Wednesday, November 14, 2012

Taking care of free-riders in global warming policies

By now, global warming (or rather global climate change) seems inescapable, with many, many indicators showing a definite trend towards a rapidly changing environment. Given the large scale of this evolution, it is difficult to believe that a simple trick would stop or even reverse it.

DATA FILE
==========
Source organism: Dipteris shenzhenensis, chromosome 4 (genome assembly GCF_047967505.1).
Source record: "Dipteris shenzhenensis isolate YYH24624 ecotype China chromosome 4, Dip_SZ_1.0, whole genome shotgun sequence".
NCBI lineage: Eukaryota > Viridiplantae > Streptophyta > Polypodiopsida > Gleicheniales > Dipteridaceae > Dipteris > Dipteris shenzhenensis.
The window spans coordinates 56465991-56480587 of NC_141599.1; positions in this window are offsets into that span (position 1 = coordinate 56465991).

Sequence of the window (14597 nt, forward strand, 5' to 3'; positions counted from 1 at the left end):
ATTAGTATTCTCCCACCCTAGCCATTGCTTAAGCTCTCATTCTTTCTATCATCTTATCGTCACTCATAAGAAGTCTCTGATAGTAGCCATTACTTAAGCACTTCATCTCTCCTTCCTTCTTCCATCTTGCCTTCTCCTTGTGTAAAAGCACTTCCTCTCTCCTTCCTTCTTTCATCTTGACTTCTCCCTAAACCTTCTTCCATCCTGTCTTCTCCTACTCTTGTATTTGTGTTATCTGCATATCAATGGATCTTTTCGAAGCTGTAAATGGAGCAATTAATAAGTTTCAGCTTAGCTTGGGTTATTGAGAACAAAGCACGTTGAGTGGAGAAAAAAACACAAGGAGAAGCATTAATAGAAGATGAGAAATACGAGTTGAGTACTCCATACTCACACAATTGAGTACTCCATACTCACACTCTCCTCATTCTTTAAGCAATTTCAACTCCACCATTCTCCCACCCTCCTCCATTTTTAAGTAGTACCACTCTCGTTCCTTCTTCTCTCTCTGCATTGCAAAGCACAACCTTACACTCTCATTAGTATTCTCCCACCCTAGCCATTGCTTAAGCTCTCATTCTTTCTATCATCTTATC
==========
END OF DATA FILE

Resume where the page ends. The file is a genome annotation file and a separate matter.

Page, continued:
David Martimort and Wilfried Sand-Zantman think they found it: get countries to contribute to a general fund and to reduce pollution, but only the most efficient ones at reducing pollution significantly do it. The design of this mechanism is build to solve a double problem: free-riding in participation and effort. The key is to provide a fixed menu of options to countries. This is allows to separate them according to their heterogeneous preferences and abilities, much like insurance companies separate policy holders by offering a menu of policies. In this case, countries would contribute to a green fund more or less, trading this off against subsidies for pollution reduction that are financed from this green fund. The key is that the non-participation of any country would make the whole agreement fail, thus making everyone willing to pay. That is of course under the assumption that no country would actually benefit from climate change. And that it is not too late.

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